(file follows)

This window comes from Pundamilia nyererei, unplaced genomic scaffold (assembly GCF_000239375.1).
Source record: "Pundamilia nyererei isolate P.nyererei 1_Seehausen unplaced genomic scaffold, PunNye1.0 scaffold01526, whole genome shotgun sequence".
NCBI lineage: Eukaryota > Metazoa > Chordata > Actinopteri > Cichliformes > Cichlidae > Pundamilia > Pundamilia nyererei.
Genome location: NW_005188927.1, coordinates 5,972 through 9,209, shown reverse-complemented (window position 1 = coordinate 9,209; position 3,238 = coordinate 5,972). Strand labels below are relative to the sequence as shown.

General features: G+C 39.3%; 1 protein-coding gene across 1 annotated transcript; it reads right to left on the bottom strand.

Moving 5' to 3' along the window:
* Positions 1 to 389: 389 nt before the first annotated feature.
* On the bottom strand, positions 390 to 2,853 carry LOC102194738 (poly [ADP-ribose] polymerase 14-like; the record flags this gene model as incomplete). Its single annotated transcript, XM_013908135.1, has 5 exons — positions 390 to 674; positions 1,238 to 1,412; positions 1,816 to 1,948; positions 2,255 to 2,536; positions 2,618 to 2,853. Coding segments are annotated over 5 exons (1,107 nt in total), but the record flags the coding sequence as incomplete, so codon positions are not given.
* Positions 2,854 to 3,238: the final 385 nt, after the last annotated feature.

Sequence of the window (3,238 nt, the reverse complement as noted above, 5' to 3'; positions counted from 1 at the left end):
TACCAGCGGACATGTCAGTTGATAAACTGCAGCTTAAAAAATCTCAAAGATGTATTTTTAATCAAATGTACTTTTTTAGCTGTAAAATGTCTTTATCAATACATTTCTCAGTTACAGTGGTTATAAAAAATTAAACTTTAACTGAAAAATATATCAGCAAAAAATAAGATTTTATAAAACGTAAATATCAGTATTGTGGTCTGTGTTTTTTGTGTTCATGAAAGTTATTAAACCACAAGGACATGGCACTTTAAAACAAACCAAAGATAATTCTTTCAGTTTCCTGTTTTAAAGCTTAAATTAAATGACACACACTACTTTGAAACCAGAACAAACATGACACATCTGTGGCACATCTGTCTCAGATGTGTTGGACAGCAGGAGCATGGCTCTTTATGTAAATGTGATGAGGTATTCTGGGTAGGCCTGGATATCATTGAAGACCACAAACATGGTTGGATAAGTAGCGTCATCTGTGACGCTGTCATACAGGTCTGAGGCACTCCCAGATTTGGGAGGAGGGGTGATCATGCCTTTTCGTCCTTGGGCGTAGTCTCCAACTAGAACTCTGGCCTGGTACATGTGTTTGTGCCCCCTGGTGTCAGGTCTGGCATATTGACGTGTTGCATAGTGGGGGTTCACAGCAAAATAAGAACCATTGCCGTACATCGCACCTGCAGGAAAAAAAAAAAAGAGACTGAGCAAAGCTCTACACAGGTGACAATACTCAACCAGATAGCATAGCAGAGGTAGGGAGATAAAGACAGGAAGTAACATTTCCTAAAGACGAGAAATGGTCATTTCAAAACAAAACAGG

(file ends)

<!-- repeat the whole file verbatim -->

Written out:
This window comes from Pundamilia nyererei, unplaced genomic scaffold (assembly GCF_000239375.1).
Source record: "Pundamilia nyererei isolate P.nyererei 1_Seehausen unplaced genomic scaffold, PunNye1.0 scaffold01526, whole genome shotgun sequence".
NCBI lineage: Eukaryota > Metazoa > Chordata > Actinopteri > Cichliformes > Cichlidae > Pundamilia > Pundamilia nyererei.
Genome location: NW_005188927.1, coordinates 5,972 through 9,209, shown reverse-complemented (window position 1 = coordinate 9,209; position 3,238 = coordinate 5,972). Strand labels below are relative to the sequence as shown.

General features: G+C 39.3%; 1 protein-coding gene across 1 annotated transcript; it reads right to left on the bottom strand.

Moving 5' to 3' along the window:
* Positions 1 to 389: 389 nt before the first annotated feature.
* On the bottom strand, positions 390 to 2,853 carry LOC102194738 (poly [ADP-ribose] polymerase 14-like; the record flags this gene model as incomplete). Its single annotated transcript, XM_013908135.1, has 5 exons — positions 390 to 674; positions 1,238 to 1,412; positions 1,816 to 1,948; positions 2,255 to 2,536; positions 2,618 to 2,853. Coding segments are annotated over 5 exons (1,107 nt in total), but the record flags the coding sequence as incomplete, so codon positions are not given.
* Positions 2,854 to 3,238: the final 385 nt, after the last annotated feature.

Sequence of the window (3,238 nt, the reverse complement as noted above, 5' to 3'; positions counted from 1 at the left end):
TACCAGCGGACATGTCAGTTGATAAACTGCAGCTTAAAAAATCTCAAAGATGTATTTTTAATCAAATGTACTTTTTTAGCTGTAAAATGTCTTTATCAATACATTTCTCAGTTACAGTGGTTATAAAAAATTAAACTTTAACTGAAAAATATATCAGCAAAAAATAAGATTTTATAAAACGTAAATATCAGTATTGTGGTCTGTGTTTTTTGTGTTCATGAAAGTTATTAAACCACAAGGACATGGCACTTTAAAACAAACCAAAGATAATTCTTTCAGTTTCCTGTTTTAAAGCTTAAATTAAATGACACACACTACTTTGAAACCAGAACAAACATGACACATCTGTGGCACATCTGTCTCAGATGTGTTGGACAGCAGGAGCATGGCTCTTTATGTAAATGTGATGAGGTATTCTGGGTAGGCCTGGATATCATTGAAGACCACAAACATGGTTGGATAAGTAGCGTCATCTGTGACGCTGTCATACAGGTCTGAGGCACTCCCAGATTTGGGAGGAGGGGTGATCATGCCTTTTCGTCCTTGGGCGTAGTCTCCAACTAGAACTCTGGCCTGGTACATGTGTTTGTGCCCCCTGGTGTCAGGTCTGGCATATTGACGTGTTGCATAGTGGGGGTTCACAGCAAAATAAGAACCATTGCCGTACATCGCACCTGCAGGAAAAAAAAAAAAGAGACTGAGCAAAGCTCTACACAGGTGACAATACTCAACCAGATAGCATAGCAGAGGTAGGGAGATAAAGACAGGAAGTAACATTTCCTAAAGACGAGAAATGGTCATTTCAAAACAAAACAGG